Zeal & Ardor - “Stranger Fruit” [Album Review]

- Jun 26, 2018 at 07:00PM
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Rating: 7.5 out of 10
If Robert Johnson , as myth has it, sold his soul to the devil to play the blues, what if more of his enslaved countrymen had followed suit? Struggling through slavery whilst believing in a god that appears to condone and reward the oppressors seems counter-intuitive. What if the repressed had turned to the unholy spirit for solace instead? This very theme is explored by Zeal & Ardor . Now performing with a full band, Manuel Gagneux (the brains behind Zeal & Ardor) has expanded his approach from the “black metal performed by a gospel choir… In an evangelical church… In the deep south… On a Sunday” vibe that made 2016’s breakout hit Devil is Fine seem so fresh. He may well have realised the limitations of this combination potentially falling prey to novelty and being dismissed as such. On Stranger Fruit – referencing a 1930s poem that protested the horrific lynchings of the time and was famously sung by Billie Holiday – rather than simply merging two apparently disparate forms of music, Gagneux has looked for potential crossover and connections. Themes that intertwine these styles.

This train of thought paves the way for 48 minutes of tight, punchy metal in which the drums pop and massage as they roll. This album is at its best when thundering along at a speedometer-straining pace and, of course, the black metal influences are rarely far from hand. On “We Can’t Be Found” this is in full resplendence. Guitars wail over blast beats that slow and tease before launching into a skull-caving stomp. Vocally, Gagneux careers from drained and resigned to anguished throat shredding. And that’s not even mentioning the Satanic chants intoned on “Ship On Fire”. It could be the cohesive gel of performing with a band, or the combination of Zebo Adam (Russkaja) and Kurt Ballou (Converge) coming on board, twiddling knobs at the recording desk, but the upshot is a far more cohesive record than Devil is Fine which flitted through different styles from track to track.

If you’re ready to do so, watch this video to learn “Gravedigger’s Chant”!


There are exceptions to this, of course; “You Ain’t Coming Back” has the slow gait of an R‘n’B number (albeit with a methodically shredded guitar lurking in the corner) and “The Fool” takes a warping synth line from Boards of Canada’s back catalogue and throws some snare snaps over the top, resulting in sounds with a sort of demented carnival feel. As if the clown’s grin has sloped off to one side. The metal on display has also veered away from the purely Nordic influence of BM into other categories including Thrash, Speed, and, on “We Can’t Be Found”, the more angular stutter of math metal. We also get the gentle choral crackle of “The Hermit” which culminates in a flurry of warm, serene, finger picking.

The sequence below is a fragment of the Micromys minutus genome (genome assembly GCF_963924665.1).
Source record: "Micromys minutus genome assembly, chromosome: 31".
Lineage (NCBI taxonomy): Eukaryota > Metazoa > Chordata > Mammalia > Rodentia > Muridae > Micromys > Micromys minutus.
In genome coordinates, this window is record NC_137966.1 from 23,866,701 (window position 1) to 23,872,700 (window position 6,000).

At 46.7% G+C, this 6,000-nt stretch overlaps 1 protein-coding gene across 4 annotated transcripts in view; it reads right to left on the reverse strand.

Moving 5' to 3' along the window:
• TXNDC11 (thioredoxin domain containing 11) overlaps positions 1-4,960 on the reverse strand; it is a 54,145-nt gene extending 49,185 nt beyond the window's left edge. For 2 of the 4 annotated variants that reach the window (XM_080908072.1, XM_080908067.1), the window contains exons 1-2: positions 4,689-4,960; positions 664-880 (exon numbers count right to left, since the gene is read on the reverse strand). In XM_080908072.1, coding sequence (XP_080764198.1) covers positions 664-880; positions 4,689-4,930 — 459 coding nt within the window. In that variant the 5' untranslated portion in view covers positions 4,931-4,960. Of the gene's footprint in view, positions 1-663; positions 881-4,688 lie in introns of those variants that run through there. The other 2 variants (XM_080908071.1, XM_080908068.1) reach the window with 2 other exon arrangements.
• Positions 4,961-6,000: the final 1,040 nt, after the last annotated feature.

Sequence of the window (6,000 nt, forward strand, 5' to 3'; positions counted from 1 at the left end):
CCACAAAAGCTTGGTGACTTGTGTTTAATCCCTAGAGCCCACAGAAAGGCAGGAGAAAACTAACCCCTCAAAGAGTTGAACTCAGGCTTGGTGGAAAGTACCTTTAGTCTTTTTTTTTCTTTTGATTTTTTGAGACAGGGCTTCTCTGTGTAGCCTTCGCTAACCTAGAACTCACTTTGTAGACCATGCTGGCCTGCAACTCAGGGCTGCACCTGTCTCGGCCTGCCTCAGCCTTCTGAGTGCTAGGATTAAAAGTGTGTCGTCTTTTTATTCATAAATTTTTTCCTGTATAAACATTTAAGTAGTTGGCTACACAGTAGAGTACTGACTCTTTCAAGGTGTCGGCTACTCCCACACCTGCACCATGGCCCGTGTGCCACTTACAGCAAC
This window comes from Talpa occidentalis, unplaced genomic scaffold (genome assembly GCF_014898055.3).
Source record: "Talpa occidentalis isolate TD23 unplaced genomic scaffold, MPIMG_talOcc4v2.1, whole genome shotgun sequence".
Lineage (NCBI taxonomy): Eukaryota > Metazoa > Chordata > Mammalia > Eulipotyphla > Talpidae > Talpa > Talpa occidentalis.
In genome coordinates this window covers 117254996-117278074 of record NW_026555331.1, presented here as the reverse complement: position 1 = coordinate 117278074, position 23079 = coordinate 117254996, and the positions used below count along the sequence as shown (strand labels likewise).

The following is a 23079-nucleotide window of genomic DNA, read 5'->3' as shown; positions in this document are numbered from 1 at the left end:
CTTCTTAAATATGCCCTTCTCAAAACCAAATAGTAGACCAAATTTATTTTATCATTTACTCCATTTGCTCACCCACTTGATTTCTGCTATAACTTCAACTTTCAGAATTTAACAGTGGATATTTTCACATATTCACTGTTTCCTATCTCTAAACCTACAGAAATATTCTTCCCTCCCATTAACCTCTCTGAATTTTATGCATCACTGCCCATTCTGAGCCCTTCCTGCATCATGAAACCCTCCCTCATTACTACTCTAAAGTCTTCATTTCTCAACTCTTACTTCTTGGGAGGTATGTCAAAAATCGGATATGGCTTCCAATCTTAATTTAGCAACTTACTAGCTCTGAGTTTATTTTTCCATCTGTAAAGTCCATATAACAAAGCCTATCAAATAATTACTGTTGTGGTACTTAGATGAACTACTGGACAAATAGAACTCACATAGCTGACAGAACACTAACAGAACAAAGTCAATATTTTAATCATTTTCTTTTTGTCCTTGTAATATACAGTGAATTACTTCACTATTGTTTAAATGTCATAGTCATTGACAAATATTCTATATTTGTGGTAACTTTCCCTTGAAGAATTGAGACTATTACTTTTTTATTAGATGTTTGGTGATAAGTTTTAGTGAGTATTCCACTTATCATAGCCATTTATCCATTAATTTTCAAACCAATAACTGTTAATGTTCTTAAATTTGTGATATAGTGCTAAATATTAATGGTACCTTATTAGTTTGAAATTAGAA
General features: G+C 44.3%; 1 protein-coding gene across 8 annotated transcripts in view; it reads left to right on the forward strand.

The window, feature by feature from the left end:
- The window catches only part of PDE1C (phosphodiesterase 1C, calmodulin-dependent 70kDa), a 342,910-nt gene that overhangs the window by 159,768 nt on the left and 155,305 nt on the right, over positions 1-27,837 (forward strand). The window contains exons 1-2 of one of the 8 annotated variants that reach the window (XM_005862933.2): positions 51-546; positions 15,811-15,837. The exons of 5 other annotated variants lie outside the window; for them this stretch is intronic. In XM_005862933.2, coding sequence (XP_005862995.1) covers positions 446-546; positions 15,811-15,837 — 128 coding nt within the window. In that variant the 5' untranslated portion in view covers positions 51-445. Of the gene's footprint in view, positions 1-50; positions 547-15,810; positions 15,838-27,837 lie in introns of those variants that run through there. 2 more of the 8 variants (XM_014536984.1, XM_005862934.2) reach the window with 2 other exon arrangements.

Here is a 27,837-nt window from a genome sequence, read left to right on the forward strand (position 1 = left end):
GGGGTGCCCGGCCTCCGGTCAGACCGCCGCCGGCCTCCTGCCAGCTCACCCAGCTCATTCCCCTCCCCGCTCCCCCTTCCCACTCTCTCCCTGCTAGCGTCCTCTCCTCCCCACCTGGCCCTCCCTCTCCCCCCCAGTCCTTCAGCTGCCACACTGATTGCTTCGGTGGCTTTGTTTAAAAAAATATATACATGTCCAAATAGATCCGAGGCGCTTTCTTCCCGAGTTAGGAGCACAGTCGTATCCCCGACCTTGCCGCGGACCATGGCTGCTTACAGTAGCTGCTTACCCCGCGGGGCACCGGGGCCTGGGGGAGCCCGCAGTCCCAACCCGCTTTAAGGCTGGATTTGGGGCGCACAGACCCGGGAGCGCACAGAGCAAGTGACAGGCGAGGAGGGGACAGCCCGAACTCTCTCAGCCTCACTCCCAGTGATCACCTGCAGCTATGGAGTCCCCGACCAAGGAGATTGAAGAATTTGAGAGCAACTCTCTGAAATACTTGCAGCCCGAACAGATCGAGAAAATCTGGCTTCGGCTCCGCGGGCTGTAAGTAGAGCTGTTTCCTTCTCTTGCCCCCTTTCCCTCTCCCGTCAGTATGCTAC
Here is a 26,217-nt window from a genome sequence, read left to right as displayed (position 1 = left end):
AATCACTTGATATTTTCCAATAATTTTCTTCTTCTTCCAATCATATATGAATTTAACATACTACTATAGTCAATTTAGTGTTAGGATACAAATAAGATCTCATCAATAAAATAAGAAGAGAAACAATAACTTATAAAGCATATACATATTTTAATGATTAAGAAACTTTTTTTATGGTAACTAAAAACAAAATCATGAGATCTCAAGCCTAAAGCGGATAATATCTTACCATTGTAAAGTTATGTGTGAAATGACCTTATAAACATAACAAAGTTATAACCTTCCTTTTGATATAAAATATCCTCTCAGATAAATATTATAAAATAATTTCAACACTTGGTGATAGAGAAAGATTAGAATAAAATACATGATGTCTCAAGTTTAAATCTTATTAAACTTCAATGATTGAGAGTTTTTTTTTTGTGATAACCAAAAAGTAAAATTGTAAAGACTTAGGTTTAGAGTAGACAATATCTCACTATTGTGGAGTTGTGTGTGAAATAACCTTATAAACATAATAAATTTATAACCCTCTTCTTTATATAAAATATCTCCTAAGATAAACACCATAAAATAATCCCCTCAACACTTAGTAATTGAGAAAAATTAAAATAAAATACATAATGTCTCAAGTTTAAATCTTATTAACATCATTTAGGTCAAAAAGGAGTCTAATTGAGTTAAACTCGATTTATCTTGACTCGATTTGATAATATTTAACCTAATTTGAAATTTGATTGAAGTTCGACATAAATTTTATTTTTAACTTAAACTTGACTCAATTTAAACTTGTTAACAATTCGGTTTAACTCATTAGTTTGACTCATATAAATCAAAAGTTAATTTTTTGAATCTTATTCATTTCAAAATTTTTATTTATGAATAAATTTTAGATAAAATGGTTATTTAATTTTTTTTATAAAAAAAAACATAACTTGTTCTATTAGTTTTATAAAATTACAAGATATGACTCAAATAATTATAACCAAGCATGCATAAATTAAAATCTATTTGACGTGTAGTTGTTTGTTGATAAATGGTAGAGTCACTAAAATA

Then with “Fire Of Motion”, its title taken from an Aleister Crowley quote, we get sounds like a demonic beast burning through flaming streets. A Cherufe unleashing a banshee shriek. This is fitting as flames seem to act as an important motif throughout the album. Fire is in motion. It is on a ship. And the all-encompassing finale is “Built On Ashes”. Without that burning rage inside your heart, how do you expect to remain motivated in the face of ominous adversity?

On the other hand, water and water pathways are also intrinsic to understanding this record. “Row Row”, “Ship on Fire” and then on “The Gravedigger’s Chant” we hear the refrain “Wash the dead man’s clothes in the creek now child/Wash the clothes ’til the creek turns red”. Water purifies and cleanses. It also happens to be the method by which many slaves were transported to America. The track “Ship On Fire” seems to be inspired by the scene from Neil Gaiman’s American Gods in which the Ghanaian god Anansi materialises aboard a Dutch slave ship bound for North America and proceeds to inform the desperate worshippers quite how fucked they and all their descendants will be once they arrive on the other side of the Atlantic. This incites those in chains to revolt and burn the ship into watery ash. Any parallels between this speech and Gagneux’s intentions with Stranger Fruit are entirely there for you to draw.

Press play on the “Intro” a be ready for the ride that is Stranger Fruit.



Stranger Fruit, ultimately, is a battle between two sides. One focused on oppressing and exerting a violent power over a subjugated people and the other demanding that the suppressed rise up against God-fearing tyranny. Rather than a simple stylistic flourish it now seems apt that Gagneux has chosen these hyper-aggressive strains of metal as the battleground. After all, was Robert Johnson really the one who sold his soul to the devil?

Stranger FruitTrack Listing:

01. Intro
02. Gravedigger’s Chant
03. Servants
04. Don’t You Dare
05. Fire of Motion
06. The Hermit
07. Row Row
08. Ship On Fire
09. Waste
10. You Ain’t Coming Back
11. The Fool
12. We Can’t Be Found
13. Stranger Fruit
14. Solve
15. Coagula
16. Built On Ashes

Run Time: 48 minutes
Release Date: June 8, 2018
Record Label: MVKA Music
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